Meir is given as killed in Pinsk in 1941; he may have died soon after the German invasion. Friedel, Avraham David and Noakh are in the Ghetto List:

They were killed in 1942, according to the submissions by Friedel's brother and sister, along with all the remaining inhabitants of the Ghetto. Aharon and his wife Sara are not on the Ghetto list, but the submissions say they also died in 1942.

May their souls rest in peace.

Friday, 8 March 2013

A new Shreibman

I've found a new Shreibman! Well, he's new to us, but he's quite old really - he's the earliest Shreibman we know of. Meet Movsha Shreibman, born - we suppose - sometime around 1740.

Yesterday I came across the 1816 Russian Census ('Revision List') for the town of Pinsk on the JewishGen website - I don't know why I hadn't spotted it before - and there they were - father and son, Girsh and Movsha (here, Movsha Dovid). We already had their names, and a date of birth for Movsha Dovid, from later Censuses. This, however, takes us one step further back into the past, thanks to the Russian - and Jewish - custom of patronymic naming, as in 'Movsha Dovid, son of Girsh'. Thus the Census gives us not only the names of the people it is recording, but as part of the identification it also gives us the names of their fathers. As we can see, Girsh's father is also a Movsha.

Girsh's age is given as 50, which suggests a date of birth of 1766. This in turn allows us to guess that his own father Movsha may have been born around, say, 1740.

It is interesting to see that the surname Shreibman was already being used by the family in 1816; we can't tell from this census record whether it dates back to the previous generation as well. Most Jews in Eastern Europe used patronymics until around the beginning of the 19th century, when the Russian authorities began requiring them to use surnames.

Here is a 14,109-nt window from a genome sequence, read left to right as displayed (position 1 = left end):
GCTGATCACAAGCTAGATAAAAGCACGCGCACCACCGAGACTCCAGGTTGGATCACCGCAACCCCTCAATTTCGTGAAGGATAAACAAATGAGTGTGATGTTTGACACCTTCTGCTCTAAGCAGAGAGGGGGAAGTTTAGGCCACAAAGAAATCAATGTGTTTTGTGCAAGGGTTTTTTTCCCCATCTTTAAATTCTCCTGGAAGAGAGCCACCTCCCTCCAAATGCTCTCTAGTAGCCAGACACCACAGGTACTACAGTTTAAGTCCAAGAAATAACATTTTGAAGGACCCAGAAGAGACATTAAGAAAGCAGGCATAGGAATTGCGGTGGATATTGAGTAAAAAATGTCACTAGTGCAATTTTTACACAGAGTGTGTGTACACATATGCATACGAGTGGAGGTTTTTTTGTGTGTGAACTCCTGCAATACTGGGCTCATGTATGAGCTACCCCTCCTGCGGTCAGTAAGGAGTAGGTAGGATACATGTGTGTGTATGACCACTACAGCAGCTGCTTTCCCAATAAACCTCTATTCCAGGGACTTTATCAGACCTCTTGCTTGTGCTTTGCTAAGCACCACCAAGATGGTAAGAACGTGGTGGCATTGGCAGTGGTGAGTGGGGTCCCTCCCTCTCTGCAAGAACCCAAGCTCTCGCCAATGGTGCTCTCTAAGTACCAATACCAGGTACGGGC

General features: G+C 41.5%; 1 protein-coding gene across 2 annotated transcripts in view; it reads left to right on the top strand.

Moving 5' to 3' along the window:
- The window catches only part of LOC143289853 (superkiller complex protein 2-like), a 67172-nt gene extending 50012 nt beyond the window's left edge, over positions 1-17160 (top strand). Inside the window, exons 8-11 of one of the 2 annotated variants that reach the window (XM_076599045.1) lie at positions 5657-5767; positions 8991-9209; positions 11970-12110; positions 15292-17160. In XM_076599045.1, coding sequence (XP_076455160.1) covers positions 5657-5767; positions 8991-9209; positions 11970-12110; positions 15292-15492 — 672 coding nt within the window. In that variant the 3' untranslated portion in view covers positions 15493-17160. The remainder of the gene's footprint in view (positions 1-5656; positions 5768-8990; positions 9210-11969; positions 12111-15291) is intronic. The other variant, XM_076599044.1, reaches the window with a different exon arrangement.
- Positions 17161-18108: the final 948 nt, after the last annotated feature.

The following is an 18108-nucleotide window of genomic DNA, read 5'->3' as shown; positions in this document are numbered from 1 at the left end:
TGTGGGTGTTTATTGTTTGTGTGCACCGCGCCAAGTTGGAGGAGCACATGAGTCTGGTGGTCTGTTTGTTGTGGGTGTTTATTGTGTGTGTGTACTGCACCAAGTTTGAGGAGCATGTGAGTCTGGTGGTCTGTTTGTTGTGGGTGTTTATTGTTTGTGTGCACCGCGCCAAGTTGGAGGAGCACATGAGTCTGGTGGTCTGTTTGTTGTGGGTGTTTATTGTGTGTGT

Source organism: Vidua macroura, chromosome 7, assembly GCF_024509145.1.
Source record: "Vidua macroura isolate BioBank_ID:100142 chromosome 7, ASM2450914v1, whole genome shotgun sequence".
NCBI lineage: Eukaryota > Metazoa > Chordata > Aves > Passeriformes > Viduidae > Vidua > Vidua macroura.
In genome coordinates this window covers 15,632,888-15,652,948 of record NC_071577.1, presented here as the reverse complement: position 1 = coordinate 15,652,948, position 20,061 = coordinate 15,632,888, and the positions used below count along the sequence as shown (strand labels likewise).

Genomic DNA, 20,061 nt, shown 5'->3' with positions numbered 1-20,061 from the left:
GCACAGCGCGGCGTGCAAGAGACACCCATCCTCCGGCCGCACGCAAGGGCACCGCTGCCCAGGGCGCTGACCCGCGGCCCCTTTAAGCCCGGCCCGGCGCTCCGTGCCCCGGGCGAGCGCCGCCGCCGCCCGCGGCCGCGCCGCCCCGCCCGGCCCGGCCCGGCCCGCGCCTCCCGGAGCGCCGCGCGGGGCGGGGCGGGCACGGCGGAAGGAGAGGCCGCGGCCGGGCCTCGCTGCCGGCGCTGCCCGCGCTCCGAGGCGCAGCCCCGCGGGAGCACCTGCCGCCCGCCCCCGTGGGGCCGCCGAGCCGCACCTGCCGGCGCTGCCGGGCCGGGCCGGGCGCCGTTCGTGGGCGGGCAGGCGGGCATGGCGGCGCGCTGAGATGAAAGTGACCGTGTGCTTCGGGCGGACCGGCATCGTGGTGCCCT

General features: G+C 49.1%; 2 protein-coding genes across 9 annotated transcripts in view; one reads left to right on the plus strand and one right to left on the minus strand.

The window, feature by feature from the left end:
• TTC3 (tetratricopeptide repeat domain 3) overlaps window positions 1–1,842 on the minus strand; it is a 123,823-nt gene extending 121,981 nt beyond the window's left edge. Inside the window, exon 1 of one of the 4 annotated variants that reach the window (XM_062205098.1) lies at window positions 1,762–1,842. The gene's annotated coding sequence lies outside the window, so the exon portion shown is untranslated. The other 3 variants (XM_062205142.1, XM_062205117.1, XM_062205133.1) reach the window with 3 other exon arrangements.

The name 'Shreibman' means 'writer', or 'scribe', and we can assume that the first use of the name would be a reference to that person's occupation. Was Girsh the first 'Shreibman' in our family? Or his father Movsha, perhaps? Or were they from a line of scribes maybe, who were already being referred to as such before the formal adoption of surnames?

Notice also the given names, repeated across the generations, usually at one remove:
Movsha (b abt 1740) - Hirsh (1766) - Movsha Dovid (1798) - Hirsh (1827).

There was  - maybe there still is - a tradition amongst Ashkenazi Jews of naming children after deceased relatives, especially recently deceased close relatives such as grandparents, and although we don't know the dates of death of these Shreibmans, we can see the pattern in their names.  

Another of Movsha Dovid's sons was Nevakh, or Noah. Nevakh used 'Dovid' and 'Movsha' for two of his own sons. And then this latest Movsha - my grandfather - named his first son - my father - David. And although my parents were not observant Jews, they continued with the tradition: my Hebrew given name, so they told me, is 'Moishe'.

You can see this pattern of naming in the revised version of the family tree.

So, Movsha Shreibman the First, born around 1740 - welcome to the family!